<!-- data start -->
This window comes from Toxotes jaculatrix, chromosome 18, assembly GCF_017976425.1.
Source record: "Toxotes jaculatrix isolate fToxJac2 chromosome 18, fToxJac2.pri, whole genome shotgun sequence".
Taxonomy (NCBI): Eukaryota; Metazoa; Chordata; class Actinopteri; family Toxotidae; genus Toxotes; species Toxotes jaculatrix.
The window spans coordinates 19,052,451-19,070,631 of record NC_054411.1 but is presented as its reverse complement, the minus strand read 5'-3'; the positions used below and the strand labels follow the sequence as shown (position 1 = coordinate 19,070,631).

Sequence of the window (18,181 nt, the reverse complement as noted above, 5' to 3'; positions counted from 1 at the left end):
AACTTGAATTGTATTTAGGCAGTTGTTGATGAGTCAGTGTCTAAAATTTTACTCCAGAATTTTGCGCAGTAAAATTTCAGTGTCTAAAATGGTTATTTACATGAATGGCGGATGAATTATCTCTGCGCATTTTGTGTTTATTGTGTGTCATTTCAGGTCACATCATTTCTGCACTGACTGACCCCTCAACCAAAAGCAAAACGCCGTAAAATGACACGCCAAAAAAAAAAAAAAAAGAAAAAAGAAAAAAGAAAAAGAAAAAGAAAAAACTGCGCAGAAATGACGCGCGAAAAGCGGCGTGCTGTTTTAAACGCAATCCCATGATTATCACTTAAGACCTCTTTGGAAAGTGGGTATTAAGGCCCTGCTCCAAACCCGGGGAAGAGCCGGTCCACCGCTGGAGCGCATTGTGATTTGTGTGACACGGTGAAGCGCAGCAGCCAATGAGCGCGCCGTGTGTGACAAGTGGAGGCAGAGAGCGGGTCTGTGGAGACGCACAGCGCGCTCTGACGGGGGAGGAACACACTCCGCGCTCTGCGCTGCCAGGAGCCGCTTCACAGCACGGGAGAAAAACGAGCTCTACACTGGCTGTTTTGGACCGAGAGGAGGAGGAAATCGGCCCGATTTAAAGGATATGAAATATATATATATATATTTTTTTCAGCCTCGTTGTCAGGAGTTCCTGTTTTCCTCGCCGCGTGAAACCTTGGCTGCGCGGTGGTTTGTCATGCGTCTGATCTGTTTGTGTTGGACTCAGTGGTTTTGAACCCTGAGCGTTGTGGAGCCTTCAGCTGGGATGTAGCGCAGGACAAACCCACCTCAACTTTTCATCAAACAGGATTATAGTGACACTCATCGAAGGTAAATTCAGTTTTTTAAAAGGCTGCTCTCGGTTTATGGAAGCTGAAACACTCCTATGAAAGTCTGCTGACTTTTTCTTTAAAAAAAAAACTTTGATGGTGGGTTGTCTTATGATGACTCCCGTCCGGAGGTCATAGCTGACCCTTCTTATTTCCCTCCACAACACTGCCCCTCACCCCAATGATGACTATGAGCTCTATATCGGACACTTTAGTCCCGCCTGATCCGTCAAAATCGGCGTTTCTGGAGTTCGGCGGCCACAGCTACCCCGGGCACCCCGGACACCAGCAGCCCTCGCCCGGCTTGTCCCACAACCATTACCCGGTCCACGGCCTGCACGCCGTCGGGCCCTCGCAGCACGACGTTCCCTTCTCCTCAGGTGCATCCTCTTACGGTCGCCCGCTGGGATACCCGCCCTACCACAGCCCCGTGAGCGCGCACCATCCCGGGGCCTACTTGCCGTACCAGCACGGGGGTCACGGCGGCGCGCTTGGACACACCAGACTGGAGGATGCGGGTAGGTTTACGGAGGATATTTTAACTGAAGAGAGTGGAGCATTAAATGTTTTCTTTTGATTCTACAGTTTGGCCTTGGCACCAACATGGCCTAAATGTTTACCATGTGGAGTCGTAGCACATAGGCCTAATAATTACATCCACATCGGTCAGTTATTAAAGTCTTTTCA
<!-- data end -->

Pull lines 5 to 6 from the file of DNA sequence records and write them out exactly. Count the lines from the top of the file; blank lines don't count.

Sequence of the window (18,181 nt, the reverse complement as noted above, 5' to 3'; positions counted from 1 at the left end):
AACTTGAATTGTATTTAGGCAGTTGTTGATGAGTCAGTGTCTAAAATTTTACTCCAGAATTTTGCGCAGTAAAATTTCAGTGTCTAAAATGGTTATTTACATGAATGGCGGATGAATTATCTCTGCGCATTTTGTGTTTATTGTGTGTCATTTCAGGTCACATCATTTCTGCACTGACTGACCCCTCAACCAAAAGCAAAACGCCGTAAAATGACACGCCAAAAAAAAAAAAAAAAGAAAAAAGAAAAAAGAAAAAGAAAAAGAAAAAACTGCGCAGAAATGACGCGCGAAAAGCGGCGTGCTGTTTTAAACGCAATCCCATGATTATCACTTAAGACCTCTTTGGAAAGTGGGTATTAAGGCCCTGCTCCAAACCCGGGGAAGAGCCGGTCCACCGCTGGAGCGCATTGTGATTTGTGTGACACGGTGAAGCGCAGCAGCCAATGAGCGCGCCGTGTGTGACAAGTGGAGGCAGAGAGCGGGTCTGTGGAGACGCACAGCGCGCTCTGACGGGGGAGGAACACACTCCGCGCTCTGCGCTGCCAGGAGCCGCTTCACAGCACGGGAGAAAAACGAGCTCTACACTGGCTGTTTTGGACCGAGAGGAGGAGGAAATCGGCCCGATTTAAAGGATATGAAATATATATATATATATTTTTTTCAGCCTCGTTGTCAGGAGTTCCTGTTTTCCTCGCCGCGTGAAACCTTGGCTGCGCGGTGGTTTGTCATGCGTCTGATCTGTTTGTGTTGGACTCAGTGGTTTTGAACCCTGAGCGTTGTGGAGCCTTCAGCTGGGATGTAGCGCAGGACAAACCCACCTCAACTTTTCATCAAACAGGATTATAGTGACACTCATCGAAGGTAAATTCAGTTTTTTAAAAGGCTGCTCTCGGTTTATGGAAGCTGAAACACTCCTATGAAAGTCTGCTGACTTTTTCTTTAAAAAAAAAACTTTGATGGTGGGTTGTCTTATGATGACTCCCGTCCGGAGGTCATAGCTGACCCTTCTTATTTCCCTCCACAACACTGCCCCTCACCCCAATGATGACTATGAGCTCTATATCGGACACTTTAGTCCCGCCTGATCCGTCAAAATCGGCGTTTCTGGAGTTCGGCGGCCACAGCTACCCCGGGCACCCCGGACACCAGCAGCCCTCGCCCGGCTTGTCCCACAACCATTACCCGGTCCACGGCCTGCACGCCGTCGGGCCCTCGCAGCACGACGTTCCCTTCTCCTCAGGTGCATCCTCTTACGGTCGCCCGCTGGGATACCCGCCCTACCACAGCCCCGTGAGCGCGCACCATCCCGGGGCCTACTTGCCGTACCAGCACGGGGGTCACGGCGGCGCGCTTGGACACACCAGACTGGAGGATGCGGGTAGGTTTACGGAGGATATTTTAACTGAAGAGAGTGGAGCATTAAATGTTTTCTTTTGATTCTACAGTTTGGCCTTGGCACCAACATGGCCTAAATGTTTACCATGTGGAGTCGTAGCACATAGGCCTAATAATTACATCCACATCGGTCAGTTATTAAAGTCTTTTCA